“We got together as a way of saving ourselves, but ultimately, through the music and the brutal honesty of the lyrics, we ended up saving so many others along the way. When we first started LOA over 30 years ago, I don’t think any of us could have predicted the impact that this band would have on so many people around the world.”
Alan Robert (Bassist Life Of Agony)
While the worldwide pandemic pretty much wiped out the music industry over the past year with its large gathering restrictions, Brooklyn, NY’s Life Of Agony has been using their downtime to put the finishing touches on their upcoming full-length documentary The Sound of Scars. Watch the trailer down below.
The project began two years ago by UK-based director Leigh Brooks and was filmed across several countries while Life of Agony was on and off the road. “This isn’t a typical music documentary. It’s as personal as it gets,” explains Brooks. “I first saw the band live at the London Astoria in 1996. Since then, LOA has become an absolute go to when I felt alone and insecure about myself. This film is an intimate portrait that sheds light on the real-life stories that makes their music so vital and relevant.”
The Sound of Scars utilizes personal archive footage, rare photographs, and lost interviews, along with new, never-before-seen conversations with the band and their family members that tell the story of how three friends overcame domestic violence, substance abuse, and depression to form one of the most influential bands in its genre. Through the success of their groundbreaking 1993 debut ‘River Runs Red,’ hailed by Rolling Stone as “One of the Greatest Metal Albums of All Time,” they channeled their cumulative life stories into a soundtrack for a broken generation. At the time, that newfound fame allowed them to escape the tragedies of their pasts, but in the wake of their accomplishments, unforeseen obstacles arose. “We’ve completely ripped our deepest selves open for this film,” says guitarist Joey Zampella. “The audience and our fan base will completely understand the mold we were broken from, and what this journey means to us.”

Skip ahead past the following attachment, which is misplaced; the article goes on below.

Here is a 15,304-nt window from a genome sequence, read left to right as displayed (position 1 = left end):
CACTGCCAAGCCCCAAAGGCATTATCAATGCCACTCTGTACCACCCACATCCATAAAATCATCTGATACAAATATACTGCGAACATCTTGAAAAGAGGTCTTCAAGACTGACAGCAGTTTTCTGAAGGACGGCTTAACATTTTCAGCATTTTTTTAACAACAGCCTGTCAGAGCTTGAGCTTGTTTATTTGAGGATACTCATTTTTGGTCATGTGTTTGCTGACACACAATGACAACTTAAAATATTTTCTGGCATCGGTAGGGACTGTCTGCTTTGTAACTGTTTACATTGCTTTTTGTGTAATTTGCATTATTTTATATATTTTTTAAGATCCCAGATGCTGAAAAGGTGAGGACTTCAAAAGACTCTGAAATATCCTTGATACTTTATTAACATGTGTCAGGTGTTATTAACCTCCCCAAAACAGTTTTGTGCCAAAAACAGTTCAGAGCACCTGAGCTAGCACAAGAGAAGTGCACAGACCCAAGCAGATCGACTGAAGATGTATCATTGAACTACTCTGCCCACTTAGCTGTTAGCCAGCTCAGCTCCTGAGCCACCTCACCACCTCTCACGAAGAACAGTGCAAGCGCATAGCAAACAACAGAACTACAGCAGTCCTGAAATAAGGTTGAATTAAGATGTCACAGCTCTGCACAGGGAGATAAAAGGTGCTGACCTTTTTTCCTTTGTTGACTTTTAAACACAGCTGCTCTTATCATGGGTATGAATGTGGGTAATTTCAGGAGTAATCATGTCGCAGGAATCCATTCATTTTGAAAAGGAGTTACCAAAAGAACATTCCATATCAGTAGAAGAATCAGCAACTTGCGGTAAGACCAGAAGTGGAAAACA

The 90-minute film also takes a deep dive into lead vocalist Mina Caputo’s gender transition. “We’ve never avoided tough conversations and we don’t pretend to have all the answers,” says Caputo. “But, this film is a roadmap with many great lessons. It shows a ton of vulnerability… moments of falling downward and others where we rise strong. Enjoy this gift of imperfection. May you find the tools to be braver with this film.”
Starting Friday, April 16, for a limited two-week window, Life of Agony fans will get the opportunity to stream a virtual screening of The Sound of Scars Director’s Cut along with other bonus material, including a Q&A discussion with the band and director on the making of the film, moderated by SiriusXM’s Liquid Metal host Shawn The Butcher. Tickets are available now for pre-order and part of the proceeds go to benefit two charity organizations: National Suicide Prevention Lifeline and All Out.